When I returned to the depot I discovered that silver statue weighing 8.5 kilograms and a candleholder in one of the boxes. I sold them for 17 billion lira [equivalent to 17,000 lira today] I went out and bought myself a Citroen car. We come across surprises like this from time to time in our profession.

Waste pickers collect materials for hours and then take them to depots where junk dealers buy and sell the thrown-away goods. Emir Altıngöller deals in recyclables by the kilogram, buying for 40 kuruş and selling for 60 kuruş. On the worst of days he makes 10 lira, while on the best of days it's ten times that. "He is thankful and content with his lot because he says he appreciates being self-employed," writes Fatma Turan for Today's Zaman.

Americans who are forced to recycle receive nothing for separating their glass and plastic and must pay a monthly fee to hand over their recyclables free of charge in the proper bins, on the appointed days, to employees making union wages and working for the local monopoly-protected waste companies. In Sweden all citizens must root through their trash. Per Bylund explains that Swedish recycling

works the way all centrally planned structures work: it increases and centralizes power while the attempted (expected) results do not materialize. In this case, the structure works: people do sort their trash in different bins — they have no choice. Also, government garbage collection companies do not have to do as much work while getting paid more than ever before. People are annoyed, but do not really react. Swedes generally complain a lot (about everything), but they do not resist; they are used to being pushed around by powerful government and have tolerated this fate ever since 1523.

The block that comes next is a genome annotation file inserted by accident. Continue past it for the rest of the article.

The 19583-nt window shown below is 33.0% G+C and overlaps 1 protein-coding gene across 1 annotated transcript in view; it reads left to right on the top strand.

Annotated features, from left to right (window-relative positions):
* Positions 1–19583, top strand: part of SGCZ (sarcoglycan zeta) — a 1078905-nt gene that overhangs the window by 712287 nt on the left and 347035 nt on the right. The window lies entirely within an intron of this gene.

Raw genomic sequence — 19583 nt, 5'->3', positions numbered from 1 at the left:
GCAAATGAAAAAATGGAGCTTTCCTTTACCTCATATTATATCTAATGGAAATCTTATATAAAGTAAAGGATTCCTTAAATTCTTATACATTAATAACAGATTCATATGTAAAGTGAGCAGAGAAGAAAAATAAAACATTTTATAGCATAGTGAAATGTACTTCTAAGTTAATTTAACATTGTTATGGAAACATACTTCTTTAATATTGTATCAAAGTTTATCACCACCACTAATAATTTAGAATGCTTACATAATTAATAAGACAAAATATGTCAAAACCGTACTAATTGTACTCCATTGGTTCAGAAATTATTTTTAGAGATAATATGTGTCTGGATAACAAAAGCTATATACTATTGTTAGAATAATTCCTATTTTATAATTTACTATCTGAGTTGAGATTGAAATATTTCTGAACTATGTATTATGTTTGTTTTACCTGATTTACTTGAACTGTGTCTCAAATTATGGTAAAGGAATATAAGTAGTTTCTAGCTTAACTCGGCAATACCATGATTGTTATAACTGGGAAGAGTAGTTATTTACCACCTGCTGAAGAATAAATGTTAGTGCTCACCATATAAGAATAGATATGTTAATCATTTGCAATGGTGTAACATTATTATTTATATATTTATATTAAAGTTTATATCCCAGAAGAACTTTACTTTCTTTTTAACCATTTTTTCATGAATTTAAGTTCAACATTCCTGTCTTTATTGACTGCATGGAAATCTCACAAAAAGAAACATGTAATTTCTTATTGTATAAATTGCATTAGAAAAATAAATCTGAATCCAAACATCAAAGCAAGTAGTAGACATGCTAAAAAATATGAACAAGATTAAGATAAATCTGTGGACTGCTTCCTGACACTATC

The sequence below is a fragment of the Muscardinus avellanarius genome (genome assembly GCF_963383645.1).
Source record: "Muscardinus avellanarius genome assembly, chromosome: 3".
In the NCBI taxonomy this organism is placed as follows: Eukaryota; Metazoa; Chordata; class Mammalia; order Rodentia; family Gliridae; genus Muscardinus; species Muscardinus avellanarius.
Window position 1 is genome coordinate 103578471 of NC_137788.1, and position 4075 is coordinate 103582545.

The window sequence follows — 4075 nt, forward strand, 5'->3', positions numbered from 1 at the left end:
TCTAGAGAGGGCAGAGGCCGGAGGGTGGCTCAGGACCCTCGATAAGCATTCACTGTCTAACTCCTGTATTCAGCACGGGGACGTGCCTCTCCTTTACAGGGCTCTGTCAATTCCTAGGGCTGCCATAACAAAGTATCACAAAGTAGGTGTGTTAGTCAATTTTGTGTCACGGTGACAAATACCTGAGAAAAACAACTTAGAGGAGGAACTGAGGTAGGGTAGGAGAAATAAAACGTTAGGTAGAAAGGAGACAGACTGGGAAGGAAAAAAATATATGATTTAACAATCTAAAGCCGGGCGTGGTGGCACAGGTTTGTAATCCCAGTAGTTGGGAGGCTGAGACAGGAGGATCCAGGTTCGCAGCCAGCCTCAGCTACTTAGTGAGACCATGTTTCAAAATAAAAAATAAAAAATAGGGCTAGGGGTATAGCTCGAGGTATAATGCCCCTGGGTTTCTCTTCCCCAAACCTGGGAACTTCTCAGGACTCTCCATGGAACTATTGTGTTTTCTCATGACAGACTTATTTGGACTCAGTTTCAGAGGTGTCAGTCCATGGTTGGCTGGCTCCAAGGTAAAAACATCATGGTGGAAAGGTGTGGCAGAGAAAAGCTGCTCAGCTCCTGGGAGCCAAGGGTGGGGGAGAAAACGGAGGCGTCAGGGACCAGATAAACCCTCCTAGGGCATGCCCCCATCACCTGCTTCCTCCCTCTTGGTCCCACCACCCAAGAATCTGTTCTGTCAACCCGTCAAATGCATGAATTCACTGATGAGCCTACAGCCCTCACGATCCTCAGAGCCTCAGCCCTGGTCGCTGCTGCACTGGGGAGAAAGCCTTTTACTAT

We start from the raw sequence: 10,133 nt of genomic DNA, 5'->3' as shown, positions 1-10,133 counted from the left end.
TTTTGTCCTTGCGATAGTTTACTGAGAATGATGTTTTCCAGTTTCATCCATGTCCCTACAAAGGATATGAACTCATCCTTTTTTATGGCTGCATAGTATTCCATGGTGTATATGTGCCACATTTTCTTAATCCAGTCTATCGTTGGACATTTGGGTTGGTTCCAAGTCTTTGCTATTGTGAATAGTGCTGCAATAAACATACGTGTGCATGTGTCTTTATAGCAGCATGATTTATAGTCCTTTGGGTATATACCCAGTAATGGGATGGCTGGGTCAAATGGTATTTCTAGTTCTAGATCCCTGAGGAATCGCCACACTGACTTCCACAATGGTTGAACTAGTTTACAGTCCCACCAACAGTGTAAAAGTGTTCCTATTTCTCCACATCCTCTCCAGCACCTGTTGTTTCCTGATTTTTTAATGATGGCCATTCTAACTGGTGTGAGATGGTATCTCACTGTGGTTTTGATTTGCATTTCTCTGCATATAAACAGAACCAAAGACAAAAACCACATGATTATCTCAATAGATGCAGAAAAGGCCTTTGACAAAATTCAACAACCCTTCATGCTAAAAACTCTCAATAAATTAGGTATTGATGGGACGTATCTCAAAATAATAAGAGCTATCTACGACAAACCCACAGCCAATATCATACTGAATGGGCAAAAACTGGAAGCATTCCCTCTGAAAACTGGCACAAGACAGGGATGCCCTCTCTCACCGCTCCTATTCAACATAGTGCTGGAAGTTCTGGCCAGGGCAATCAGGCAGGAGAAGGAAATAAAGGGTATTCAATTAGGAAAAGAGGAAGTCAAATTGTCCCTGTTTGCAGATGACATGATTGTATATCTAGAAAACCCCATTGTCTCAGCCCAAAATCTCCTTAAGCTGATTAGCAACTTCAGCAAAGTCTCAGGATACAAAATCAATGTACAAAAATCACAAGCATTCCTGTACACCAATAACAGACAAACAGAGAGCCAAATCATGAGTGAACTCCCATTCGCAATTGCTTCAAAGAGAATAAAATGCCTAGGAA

In Istanbul, eskicis bear the risk that all entrepreneurs do. They don't get paid by the hour. What they fish from trash receptacles may or may not be valuable one day to the next, and competition is growing.

Murat Ayduda tells Today's Zaman that business a few years ago was terrible. "People were throwing iron into the trash and so was I. But things started to get better just a few months ago." But as prices have firmed more competitors have entered the market. "Back in the day there was only one junkyard in a city, but nowadays there's a few in every neighborhood."

This is how the market is supposed to work. And there is a market for trash as there is for anything else. There are employment opportunities for everyone, no matter the skill level. However, Americans would likely be horrified to see entrepreneurs pulling carts of other people's trash through the streets and living at junkyards. They needn't worry. Minimum-wage laws, business licensing, OSHA requirements and all the rest will keep some Americans rooting through their own trash to comply with government edicts.

"Private recycling is the world's second oldest, if not the oldest, profession," writes Floy Lilley.

Recyclers were just called scavengers. Everything of value has always been recycled. You will automatically know that something is of value when someone offers to buy it from you, or you see people picking through your waste or diving into dumpsters.

There is no question recycling is valuable, but like anything else, it's best left to the market to coordinate.